UK festivals to be covered by £750 million government-backed insurance scheme

gala 2019
© Jake Davis

Chancellor Rishi Sunak unveiled the new scheme late last night (5 August).

UK music festivals and live events will soon be protected by a £750 million government-backed insurance scheme if they have to cancel due to Covid-19.

The UK government has partnered with Lloyd’s to deliver the new Live Events Reinsurance Scheme as part of the Plan for Jobs. Essentially, it will see the government acting as a ‘reinsurer’ – “stepping in with a guarantee to make sure insurers can offer the products events companies need.” 

The Live Events Reinsurance Scheme will cover cancellation costs if live events are legally unable to happen due to government Covid-19 restrictions. It will be available from September 2021 and run until the end of September 2022. 

In an announcement statement shared last night (6 August), chancellor Rishi Sunak said: “The events sector supports hundreds of thousands of jobs across the country, and I know organisers are raring to go now that restrictions have been lifted. But the lack of the right kind of insurance is proving a problem, so as the economy reopens I want to do everything I can to help events providers and small businesses plan with confidence right through to next year.”

He goes on to state that the UK has “some of the best events in the world”, and that the new scheme would allow them to “go ahead with confidence.”

The music industry and live events sector has been calling for a government-backed scheme for some time now, with many industry bodies welcoming the news.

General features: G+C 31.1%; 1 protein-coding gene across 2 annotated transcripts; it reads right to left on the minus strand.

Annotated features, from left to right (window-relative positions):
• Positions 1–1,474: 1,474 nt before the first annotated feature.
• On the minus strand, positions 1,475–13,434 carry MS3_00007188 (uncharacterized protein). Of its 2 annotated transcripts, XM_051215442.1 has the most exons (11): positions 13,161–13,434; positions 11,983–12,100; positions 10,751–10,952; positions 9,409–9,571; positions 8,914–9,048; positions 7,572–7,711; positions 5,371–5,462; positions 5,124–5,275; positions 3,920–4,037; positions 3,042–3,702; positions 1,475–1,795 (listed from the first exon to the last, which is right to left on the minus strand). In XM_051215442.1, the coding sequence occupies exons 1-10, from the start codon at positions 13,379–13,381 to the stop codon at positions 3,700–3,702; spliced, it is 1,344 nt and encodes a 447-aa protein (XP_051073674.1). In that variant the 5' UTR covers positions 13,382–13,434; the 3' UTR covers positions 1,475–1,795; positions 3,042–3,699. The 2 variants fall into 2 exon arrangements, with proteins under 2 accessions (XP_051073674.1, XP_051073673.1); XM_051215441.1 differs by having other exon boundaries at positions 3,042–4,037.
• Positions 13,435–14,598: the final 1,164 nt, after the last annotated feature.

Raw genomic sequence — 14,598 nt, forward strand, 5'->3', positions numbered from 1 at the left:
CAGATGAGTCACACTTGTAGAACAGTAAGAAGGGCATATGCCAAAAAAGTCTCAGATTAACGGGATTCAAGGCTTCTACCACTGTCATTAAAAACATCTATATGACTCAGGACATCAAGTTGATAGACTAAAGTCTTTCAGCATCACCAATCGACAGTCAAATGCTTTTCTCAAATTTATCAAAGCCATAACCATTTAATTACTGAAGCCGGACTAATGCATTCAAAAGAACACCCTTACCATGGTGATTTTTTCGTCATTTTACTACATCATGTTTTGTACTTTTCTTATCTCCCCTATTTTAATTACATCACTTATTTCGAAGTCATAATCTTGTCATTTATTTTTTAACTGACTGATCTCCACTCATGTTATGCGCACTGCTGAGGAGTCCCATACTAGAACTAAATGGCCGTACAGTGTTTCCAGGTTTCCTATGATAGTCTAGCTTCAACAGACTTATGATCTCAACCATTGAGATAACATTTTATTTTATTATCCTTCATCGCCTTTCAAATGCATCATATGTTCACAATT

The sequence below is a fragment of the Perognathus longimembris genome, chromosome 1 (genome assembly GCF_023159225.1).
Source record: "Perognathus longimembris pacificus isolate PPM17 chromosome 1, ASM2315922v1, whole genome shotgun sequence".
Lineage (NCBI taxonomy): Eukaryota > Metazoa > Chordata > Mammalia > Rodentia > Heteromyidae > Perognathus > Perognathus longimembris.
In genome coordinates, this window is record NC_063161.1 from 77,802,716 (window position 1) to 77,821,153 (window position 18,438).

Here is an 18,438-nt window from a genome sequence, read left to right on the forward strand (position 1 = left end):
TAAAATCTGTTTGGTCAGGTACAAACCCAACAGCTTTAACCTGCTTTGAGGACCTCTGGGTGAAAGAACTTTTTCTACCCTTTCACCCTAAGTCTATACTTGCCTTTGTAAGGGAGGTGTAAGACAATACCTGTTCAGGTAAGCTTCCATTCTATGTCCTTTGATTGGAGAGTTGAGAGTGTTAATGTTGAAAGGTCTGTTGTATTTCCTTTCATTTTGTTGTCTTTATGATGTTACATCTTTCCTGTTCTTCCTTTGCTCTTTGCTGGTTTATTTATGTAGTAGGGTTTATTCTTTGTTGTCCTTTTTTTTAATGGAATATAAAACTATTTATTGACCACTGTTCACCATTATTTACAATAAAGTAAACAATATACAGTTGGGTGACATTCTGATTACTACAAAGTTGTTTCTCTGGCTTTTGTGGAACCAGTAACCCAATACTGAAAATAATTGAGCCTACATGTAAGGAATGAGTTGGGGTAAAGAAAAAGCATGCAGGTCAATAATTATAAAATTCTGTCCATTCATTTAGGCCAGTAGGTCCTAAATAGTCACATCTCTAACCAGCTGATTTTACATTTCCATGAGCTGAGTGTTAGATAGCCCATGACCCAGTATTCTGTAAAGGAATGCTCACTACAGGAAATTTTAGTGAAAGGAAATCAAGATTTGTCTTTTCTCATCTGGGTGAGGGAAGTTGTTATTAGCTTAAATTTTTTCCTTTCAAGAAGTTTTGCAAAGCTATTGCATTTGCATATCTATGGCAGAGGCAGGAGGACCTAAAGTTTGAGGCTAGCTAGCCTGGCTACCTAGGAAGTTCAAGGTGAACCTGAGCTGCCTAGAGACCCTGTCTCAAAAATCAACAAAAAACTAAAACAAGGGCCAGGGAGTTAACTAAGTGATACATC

Speaking on the announcement, UK Music chief executive Jamie Njoku-Goodwin said: “For months, UK Music has been warning about the catastrophic impact of the market failure in insurance for live events. The inability to obtain insurance has already caused many cancellations this summer – these have been devastating for the entire music industry and there were fears that without action we would have seen major cancellations continuing well into next year too.”

“This new government scheme is therefore incredibly welcome news – not just for the millions of music fans who have been looking forward to the return of live events, but also for the tens of thousands of musicians, crew members and wider supply chain workers whose jobs depend on continued live activity.”

Meanwhile, NTIA’s Michael Kill, said: “I am extremely pleased the government has decided to introduce an insurance scheme for the events and festival sector, it stands testament to a government that is starting to acknowledge the varying issues within the sector and through engagement, take the appropriate action to protect businesses and jobs.”

Though, he added: “It is devastating that the timings of this scheme could not have been earlier, as we have already lost many amazing festivals and events to the uncertainty that this pandemic represents.”

Earlier this year, the Association of Independent Festivals (AIF) conducted a survey among its members. 92.5 percent of those taking part confirmed that they could not stage events without government insurance, describing insurance measures as “vital, not optional”.